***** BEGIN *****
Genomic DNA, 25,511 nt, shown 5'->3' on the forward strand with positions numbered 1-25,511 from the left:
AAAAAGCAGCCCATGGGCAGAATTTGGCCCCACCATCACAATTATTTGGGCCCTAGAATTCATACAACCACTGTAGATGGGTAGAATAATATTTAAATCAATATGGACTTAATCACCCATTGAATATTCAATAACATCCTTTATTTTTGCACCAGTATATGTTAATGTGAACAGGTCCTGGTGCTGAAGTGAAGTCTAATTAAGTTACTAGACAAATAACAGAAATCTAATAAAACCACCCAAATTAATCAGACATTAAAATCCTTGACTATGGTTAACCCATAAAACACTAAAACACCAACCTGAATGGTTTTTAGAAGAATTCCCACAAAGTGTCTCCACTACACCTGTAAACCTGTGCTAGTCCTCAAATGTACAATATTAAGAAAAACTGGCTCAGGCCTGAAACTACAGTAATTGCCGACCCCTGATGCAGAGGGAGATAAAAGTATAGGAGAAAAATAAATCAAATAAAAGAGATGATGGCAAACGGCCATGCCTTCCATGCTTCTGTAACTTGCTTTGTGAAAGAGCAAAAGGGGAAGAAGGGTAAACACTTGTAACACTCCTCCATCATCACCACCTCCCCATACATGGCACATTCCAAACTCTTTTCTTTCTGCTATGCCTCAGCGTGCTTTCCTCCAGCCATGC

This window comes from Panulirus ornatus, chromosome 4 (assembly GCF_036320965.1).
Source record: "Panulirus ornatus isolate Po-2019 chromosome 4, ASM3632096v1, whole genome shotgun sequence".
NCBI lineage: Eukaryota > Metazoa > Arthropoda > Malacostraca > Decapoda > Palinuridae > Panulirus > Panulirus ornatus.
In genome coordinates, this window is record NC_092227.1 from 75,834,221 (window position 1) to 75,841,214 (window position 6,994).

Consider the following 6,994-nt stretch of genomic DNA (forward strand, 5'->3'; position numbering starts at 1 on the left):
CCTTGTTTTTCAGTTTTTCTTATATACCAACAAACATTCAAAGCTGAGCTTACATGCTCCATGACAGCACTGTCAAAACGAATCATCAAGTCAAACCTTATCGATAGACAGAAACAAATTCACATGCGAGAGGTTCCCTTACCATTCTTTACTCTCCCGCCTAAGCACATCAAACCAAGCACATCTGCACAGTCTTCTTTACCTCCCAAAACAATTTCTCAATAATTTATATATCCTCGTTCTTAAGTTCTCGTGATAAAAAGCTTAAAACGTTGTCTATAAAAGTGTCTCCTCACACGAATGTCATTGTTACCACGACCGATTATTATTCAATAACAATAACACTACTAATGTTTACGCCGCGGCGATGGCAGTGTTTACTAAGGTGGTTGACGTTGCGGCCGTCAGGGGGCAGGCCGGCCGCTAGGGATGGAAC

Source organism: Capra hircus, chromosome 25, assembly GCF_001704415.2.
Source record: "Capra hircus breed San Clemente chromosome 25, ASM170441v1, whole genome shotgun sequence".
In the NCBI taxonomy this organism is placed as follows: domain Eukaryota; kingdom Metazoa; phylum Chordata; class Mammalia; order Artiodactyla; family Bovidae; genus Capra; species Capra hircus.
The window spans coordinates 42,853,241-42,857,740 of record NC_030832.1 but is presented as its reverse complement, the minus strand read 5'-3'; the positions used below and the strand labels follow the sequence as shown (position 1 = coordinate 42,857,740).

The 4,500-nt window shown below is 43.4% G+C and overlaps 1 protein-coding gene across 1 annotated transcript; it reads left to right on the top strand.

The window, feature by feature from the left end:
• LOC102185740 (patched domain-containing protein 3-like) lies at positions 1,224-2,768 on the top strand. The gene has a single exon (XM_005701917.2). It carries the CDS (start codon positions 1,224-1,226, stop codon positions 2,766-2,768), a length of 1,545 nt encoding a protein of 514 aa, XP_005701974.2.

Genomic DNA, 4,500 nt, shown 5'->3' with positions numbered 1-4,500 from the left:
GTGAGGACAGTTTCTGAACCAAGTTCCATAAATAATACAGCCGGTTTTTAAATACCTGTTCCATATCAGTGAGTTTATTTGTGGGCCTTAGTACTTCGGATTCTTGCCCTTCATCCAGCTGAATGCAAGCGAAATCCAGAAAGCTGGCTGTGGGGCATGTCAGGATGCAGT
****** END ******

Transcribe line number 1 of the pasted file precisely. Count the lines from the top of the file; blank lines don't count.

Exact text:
Genomic DNA, 25,511 nt, shown 5'->3' on the forward strand with positions numbered 1-25,511 from the left: